Some men with unfavorable intermediate-risk prostate cancer (PC) have occult disease with a Gleason score of 8 or higher unrecognized on biopsy because of a sampling error that would change management to long from short course androgen-deprivation therapy in conjunction with radiotherapy. Identifying such men could improve outcomes.
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The study cohort consisted of 136 consecutive men with unfavorable intermediate-risk PC who underwent radical prostatectomy (RP) between 2005 and 2008. We performed logistic regression analysis to identify clinical factors associated with upgrading to a Gleason score of 8 or higher at RP.
Fourteen percent of the men were upgraded to a Gleason score of 8 or higher PC at RP. Both increasing prostate-specific antigen (PSA) (adjusted odds ratio, 1.98; 95% confidence interval, 1.19, 3.30; P = .01) and greatest percentage core length (GPC) (adjusted odds ratio, 1.11; 95% confidence interval, 1.03, 1.19; P < .01) were significantly associated with upgrading. A significant interaction between PSA and GPC was observed (P = .01). Specifically, men with low PSA (< 5 ng/mL) and those with larger GPC (> 70%) were significantly more likely to have a Gleason score of 8 or higher at RP compared to men with low PSA and GPC of 70% or less (35% vs. 0%; P = .01), whereas the same was not true among men with PSA levels ≥ 5 ng/mL (16% vs. 9%; P = .36).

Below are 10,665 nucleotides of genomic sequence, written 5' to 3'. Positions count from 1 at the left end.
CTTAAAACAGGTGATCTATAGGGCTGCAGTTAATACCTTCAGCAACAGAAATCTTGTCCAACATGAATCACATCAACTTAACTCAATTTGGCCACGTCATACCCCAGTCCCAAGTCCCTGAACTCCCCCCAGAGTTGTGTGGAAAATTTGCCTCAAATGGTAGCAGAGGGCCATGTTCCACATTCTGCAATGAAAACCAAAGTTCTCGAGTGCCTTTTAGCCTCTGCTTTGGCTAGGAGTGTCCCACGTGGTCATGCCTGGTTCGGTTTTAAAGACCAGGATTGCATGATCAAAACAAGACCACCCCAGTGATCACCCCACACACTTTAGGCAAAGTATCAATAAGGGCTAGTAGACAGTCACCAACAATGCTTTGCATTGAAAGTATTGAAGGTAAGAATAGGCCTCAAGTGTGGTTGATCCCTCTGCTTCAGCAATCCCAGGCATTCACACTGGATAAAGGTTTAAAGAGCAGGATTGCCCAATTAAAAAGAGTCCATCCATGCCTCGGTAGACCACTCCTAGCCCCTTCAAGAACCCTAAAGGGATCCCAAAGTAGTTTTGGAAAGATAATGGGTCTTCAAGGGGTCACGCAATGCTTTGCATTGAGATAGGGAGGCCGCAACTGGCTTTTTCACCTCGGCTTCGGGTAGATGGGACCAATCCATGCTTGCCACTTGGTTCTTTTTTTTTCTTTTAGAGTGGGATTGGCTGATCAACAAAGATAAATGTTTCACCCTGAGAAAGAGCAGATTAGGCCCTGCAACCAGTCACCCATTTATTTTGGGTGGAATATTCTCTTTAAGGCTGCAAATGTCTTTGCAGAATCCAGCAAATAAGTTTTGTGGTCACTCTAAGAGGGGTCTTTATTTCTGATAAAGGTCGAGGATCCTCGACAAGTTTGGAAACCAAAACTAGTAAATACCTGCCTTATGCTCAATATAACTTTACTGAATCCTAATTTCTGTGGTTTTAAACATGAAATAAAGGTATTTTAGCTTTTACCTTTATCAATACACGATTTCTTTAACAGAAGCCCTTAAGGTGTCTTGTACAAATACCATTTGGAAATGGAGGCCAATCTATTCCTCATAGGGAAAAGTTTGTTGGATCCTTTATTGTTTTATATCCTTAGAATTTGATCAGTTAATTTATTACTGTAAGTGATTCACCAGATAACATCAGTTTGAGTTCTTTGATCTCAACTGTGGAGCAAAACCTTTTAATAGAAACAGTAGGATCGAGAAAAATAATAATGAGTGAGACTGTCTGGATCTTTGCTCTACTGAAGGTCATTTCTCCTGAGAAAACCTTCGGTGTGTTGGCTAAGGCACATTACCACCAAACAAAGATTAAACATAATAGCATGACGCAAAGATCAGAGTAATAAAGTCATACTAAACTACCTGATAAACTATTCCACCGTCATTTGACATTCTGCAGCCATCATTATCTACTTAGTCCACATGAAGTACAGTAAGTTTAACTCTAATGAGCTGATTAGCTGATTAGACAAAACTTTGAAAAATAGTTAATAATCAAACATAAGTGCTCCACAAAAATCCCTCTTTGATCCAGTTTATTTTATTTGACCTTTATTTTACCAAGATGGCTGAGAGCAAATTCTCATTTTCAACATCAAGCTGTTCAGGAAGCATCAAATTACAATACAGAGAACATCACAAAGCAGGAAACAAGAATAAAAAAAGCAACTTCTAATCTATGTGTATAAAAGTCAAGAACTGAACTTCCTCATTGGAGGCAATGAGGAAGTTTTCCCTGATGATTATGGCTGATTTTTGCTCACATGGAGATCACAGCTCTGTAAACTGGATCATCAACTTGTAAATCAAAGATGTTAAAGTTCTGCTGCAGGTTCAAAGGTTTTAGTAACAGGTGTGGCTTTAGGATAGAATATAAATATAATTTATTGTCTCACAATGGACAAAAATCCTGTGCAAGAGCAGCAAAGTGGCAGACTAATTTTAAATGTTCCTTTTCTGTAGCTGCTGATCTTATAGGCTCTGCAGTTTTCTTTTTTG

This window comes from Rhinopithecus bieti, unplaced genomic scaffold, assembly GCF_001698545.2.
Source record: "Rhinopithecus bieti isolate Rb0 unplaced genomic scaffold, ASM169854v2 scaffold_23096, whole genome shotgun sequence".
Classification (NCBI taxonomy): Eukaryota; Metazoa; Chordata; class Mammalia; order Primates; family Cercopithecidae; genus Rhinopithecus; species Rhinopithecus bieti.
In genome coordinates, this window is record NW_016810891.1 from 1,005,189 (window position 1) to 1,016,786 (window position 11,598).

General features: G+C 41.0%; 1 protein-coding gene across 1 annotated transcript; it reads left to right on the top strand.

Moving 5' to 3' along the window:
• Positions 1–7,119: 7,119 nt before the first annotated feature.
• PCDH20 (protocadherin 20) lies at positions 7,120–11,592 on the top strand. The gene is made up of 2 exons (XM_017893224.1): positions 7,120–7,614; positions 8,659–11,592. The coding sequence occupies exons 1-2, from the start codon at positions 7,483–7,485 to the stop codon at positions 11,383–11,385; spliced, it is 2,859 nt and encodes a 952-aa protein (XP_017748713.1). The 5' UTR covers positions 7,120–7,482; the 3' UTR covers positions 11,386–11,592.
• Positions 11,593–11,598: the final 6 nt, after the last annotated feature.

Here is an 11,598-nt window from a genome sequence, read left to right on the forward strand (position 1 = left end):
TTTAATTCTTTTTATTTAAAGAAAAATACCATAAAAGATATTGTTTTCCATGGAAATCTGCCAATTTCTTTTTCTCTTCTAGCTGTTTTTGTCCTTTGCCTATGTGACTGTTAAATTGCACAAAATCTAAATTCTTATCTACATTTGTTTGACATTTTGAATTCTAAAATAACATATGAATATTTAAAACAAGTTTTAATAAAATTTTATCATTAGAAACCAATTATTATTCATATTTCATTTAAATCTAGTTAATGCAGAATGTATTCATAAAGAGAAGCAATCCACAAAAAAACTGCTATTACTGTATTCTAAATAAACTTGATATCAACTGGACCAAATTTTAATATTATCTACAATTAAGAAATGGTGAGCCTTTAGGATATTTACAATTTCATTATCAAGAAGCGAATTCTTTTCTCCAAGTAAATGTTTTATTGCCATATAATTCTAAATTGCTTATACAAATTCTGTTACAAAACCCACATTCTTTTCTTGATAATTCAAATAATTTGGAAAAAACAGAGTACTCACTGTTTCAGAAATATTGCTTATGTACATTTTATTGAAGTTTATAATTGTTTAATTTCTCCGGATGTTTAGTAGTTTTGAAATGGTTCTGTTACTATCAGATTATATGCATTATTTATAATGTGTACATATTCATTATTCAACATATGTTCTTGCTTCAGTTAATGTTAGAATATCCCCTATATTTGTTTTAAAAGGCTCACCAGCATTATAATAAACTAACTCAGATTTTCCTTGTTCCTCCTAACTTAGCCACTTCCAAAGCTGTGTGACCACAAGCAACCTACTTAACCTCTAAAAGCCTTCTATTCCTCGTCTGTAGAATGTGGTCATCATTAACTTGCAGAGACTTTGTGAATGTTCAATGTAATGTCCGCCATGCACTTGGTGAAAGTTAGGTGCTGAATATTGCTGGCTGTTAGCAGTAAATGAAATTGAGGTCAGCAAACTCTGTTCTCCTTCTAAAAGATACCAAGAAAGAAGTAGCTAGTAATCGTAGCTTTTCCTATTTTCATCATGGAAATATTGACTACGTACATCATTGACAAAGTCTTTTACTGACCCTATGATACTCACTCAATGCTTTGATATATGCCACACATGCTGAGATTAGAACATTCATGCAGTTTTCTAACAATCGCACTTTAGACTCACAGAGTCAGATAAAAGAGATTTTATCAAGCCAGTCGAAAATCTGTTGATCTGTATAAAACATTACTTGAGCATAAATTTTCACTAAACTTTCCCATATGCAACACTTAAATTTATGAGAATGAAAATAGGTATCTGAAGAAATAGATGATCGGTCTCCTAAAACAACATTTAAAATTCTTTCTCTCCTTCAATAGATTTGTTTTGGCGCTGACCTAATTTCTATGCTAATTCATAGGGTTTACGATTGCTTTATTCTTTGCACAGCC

In men with unfavorable intermediate-risk PC, a multiparametric magnetic resonance imaging could be considered when the PSA is low and the percentage core length high to identify occult Gleason score 8 or higher disease and change management from short to long course androgen-deprivation therapy and radiotherapy.
Clinical genitourinary cancer. 2016 Jun 16 [Epub ahead of print]
Neil E Martin, Ming-Hui Chen, Danjie Zhang, Jerome P Richie, Anthony V D'Amico
Department of Radiation Oncology, Dana-Farber/Brigham and Women's Cancer Center, Harvard Medical School, Boston, MA. Electronic address: ., Department of Statistics, University of Connecticut, Storrs, CT., Department of Statistics, University of Connecticut, Storrs, CT., Department of Urology, Dana-Farber/Brigham and Women's Cancer Center, Harvard Medical School, Boston, MA., Department of Radiation Oncology, Dana-Farber/Brigham and Women's Cancer Center, Harvard Medical School, Boston, MA.